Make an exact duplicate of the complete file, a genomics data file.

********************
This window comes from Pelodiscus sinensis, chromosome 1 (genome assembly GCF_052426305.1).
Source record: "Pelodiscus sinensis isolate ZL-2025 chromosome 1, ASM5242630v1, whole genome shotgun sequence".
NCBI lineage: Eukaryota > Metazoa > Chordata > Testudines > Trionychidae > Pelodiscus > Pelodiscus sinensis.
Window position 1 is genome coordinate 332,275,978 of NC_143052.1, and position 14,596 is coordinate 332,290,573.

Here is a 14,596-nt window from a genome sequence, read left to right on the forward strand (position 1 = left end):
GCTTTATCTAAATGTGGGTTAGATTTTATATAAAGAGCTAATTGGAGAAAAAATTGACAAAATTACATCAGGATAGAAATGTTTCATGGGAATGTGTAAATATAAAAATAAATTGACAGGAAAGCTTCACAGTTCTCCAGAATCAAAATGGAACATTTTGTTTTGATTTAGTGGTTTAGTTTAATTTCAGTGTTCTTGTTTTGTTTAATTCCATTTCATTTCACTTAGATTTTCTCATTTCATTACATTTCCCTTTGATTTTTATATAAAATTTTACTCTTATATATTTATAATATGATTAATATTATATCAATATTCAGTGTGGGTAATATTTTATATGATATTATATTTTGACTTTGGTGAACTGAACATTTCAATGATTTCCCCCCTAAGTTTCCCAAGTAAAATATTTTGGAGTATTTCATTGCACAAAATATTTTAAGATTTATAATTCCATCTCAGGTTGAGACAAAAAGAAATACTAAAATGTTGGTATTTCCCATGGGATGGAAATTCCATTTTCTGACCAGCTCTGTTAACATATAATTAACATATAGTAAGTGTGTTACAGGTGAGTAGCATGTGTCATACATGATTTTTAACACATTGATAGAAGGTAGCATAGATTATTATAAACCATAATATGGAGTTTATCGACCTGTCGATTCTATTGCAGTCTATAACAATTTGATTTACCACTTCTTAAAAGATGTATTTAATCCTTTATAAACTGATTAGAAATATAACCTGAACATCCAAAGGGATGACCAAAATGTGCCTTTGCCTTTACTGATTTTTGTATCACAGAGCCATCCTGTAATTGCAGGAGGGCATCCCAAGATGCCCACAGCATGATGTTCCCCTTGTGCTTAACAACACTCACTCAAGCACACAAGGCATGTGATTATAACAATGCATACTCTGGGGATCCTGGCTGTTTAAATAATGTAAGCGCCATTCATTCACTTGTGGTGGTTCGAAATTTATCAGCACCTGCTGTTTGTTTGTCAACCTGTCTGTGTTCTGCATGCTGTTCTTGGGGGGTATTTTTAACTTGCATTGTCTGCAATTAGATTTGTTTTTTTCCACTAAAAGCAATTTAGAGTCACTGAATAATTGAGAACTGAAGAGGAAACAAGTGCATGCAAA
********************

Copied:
This window comes from Pelodiscus sinensis, chromosome 1 (genome assembly GCF_052426305.1).
Source record: "Pelodiscus sinensis isolate ZL-2025 chromosome 1, ASM5242630v1, whole genome shotgun sequence".
NCBI lineage: Eukaryota > Metazoa > Chordata > Testudines > Trionychidae > Pelodiscus > Pelodiscus sinensis.
Window position 1 is genome coordinate 332,275,978 of NC_143052.1, and position 14,596 is coordinate 332,290,573.

Here is a 14,596-nt window from a genome sequence, read left to right on the forward strand (position 1 = left end):
GCTTTATCTAAATGTGGGTTAGATTTTATATAAAGAGCTAATTGGAGAAAAAATTGACAAAATTACATCAGGATAGAAATGTTTCATGGGAATGTGTAAATATAAAAATAAATTGACAGGAAAGCTTCACAGTTCTCCAGAATCAAAATGGAACATTTTGTTTTGATTTAGTGGTTTAGTTTAATTTCAGTGTTCTTGTTTTGTTTAATTCCATTTCATTTCACTTAGATTTTCTCATTTCATTACATTTCCCTTTGATTTTTATATAAAATTTTACTCTTATATATTTATAATATGATTAATATTATATCAATATTCAGTGTGGGTAATATTTTATATGATATTATATTTTGACTTTGGTGAACTGAACATTTCAATGATTTCCCCCCTAAGTTTCCCAAGTAAAATATTTTGGAGTATTTCATTGCACAAAATATTTTAAGATTTATAATTCCATCTCAGGTTGAGACAAAAAGAAATACTAAAATGTTGGTATTTCCCATGGGATGGAAATTCCATTTTCTGACCAGCTCTGTTAACATATAATTAACATATAGTAAGTGTGTTACAGGTGAGTAGCATGTGTCATACATGATTTTTAACACATTGATAGAAGGTAGCATAGATTATTATAAACCATAATATGGAGTTTATCGACCTGTCGATTCTATTGCAGTCTATAACAATTTGATTTACCACTTCTTAAAAGATGTATTTAATCCTTTATAAACTGATTAGAAATATAACCTGAACATCCAAAGGGATGACCAAAATGTGCCTTTGCCTTTACTGATTTTTGTATCACAGAGCCATCCTGTAATTGCAGGAGGGCATCCCAAGATGCCCACAGCATGATGTTCCCCTTGTGCTTAACAACACTCACTCAAGCACACAAGGCATGTGATTATAACAATGCATACTCTGGGGATCCTGGCTGTTTAAATAATGTAAGCGCCATTCATTCACTTGTGGTGGTTCGAAATTTATCAGCACCTGCTGTTTGTTTGTCAACCTGTCTGTGTTCTGCATGCTGTTCTTGGGGGGTATTTTTAACTTGCATTGTCTGCAATTAGATTTGTTTTTTTCCACTAAAAGCAATTTAGAGTCACTGAATAATTGAGAACTGAAGAGGAAACAAGTGCATGCAAA